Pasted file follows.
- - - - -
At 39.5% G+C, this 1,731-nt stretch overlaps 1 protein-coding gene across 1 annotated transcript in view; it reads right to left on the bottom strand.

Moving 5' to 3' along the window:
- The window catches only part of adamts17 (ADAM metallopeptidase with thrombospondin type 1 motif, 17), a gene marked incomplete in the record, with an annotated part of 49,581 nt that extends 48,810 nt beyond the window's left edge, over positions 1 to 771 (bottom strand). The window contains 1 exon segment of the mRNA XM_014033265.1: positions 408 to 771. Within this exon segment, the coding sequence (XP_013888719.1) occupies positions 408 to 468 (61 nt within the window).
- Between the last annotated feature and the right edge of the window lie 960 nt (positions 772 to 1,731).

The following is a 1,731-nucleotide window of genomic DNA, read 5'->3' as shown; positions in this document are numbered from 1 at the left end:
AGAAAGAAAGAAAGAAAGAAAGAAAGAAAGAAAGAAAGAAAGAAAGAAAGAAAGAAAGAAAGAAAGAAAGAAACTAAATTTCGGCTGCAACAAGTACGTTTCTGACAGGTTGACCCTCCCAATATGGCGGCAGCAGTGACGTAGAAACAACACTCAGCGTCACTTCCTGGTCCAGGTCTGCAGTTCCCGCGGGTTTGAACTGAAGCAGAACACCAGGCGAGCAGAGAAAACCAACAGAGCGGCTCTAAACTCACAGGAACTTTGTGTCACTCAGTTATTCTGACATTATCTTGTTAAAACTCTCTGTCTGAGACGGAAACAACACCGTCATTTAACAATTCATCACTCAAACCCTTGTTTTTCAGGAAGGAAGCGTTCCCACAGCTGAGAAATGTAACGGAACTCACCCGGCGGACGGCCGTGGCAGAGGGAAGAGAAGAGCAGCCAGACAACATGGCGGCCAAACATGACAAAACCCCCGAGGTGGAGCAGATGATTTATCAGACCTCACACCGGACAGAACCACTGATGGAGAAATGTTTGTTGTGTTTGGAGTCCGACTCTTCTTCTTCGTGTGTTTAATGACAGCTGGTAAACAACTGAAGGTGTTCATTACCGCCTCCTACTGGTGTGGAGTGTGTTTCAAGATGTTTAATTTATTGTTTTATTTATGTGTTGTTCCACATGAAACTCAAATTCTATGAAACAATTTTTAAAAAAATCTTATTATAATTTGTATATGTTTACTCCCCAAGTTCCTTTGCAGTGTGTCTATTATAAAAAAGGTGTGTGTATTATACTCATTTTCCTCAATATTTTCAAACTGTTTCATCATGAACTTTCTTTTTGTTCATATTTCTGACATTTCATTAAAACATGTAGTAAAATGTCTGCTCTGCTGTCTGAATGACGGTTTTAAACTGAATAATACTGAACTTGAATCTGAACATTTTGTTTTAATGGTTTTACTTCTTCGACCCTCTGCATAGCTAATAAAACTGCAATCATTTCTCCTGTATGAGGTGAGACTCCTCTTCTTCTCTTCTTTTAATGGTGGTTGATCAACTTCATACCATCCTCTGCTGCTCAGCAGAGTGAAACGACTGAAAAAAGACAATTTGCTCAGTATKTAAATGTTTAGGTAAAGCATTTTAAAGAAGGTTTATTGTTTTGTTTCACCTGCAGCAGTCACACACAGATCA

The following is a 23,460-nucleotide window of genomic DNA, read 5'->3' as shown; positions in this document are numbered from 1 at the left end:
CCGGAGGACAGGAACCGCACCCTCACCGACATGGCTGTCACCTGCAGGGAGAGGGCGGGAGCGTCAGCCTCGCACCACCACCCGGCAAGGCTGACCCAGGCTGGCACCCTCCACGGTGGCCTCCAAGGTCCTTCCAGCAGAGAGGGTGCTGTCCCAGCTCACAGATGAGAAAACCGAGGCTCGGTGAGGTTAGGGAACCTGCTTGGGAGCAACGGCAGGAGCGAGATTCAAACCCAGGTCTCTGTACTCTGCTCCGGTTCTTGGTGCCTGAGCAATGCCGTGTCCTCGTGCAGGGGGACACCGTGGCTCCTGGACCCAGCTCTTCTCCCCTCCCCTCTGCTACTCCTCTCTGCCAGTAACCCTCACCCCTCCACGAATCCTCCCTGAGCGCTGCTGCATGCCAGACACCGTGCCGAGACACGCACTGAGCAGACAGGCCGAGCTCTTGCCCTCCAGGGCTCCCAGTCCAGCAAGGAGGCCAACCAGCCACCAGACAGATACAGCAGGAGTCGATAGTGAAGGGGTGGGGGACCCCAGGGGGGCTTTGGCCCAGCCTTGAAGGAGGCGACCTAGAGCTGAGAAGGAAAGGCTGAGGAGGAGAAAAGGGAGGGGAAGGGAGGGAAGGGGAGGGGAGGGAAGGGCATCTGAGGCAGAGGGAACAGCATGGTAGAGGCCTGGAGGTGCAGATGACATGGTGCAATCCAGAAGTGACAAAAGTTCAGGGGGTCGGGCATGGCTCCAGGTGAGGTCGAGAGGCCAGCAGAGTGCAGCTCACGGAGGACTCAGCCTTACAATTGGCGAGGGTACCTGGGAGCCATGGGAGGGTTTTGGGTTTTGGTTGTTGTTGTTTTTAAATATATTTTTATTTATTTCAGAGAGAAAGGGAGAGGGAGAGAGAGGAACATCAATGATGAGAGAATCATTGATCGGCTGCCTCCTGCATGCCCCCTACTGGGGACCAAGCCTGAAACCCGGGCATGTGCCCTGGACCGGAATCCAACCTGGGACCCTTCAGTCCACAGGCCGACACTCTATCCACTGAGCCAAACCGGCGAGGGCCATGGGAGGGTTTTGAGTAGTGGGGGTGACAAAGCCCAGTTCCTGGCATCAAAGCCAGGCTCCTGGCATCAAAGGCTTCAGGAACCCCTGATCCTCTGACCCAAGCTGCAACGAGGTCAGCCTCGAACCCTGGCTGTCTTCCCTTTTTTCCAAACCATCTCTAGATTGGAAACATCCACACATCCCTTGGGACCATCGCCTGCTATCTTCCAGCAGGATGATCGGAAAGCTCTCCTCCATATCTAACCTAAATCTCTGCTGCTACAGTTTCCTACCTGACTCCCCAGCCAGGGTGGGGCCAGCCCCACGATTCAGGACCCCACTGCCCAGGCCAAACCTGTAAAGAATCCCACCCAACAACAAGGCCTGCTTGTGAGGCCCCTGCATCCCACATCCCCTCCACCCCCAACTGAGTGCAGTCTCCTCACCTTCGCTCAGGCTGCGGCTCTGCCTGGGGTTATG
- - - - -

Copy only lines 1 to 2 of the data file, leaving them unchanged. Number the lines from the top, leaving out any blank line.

At 39.5% G+C, this 1,731-nt stretch overlaps 1 protein-coding gene across 1 annotated transcript in view; it reads right to left on the bottom strand.

Moving 5' to 3' along the window: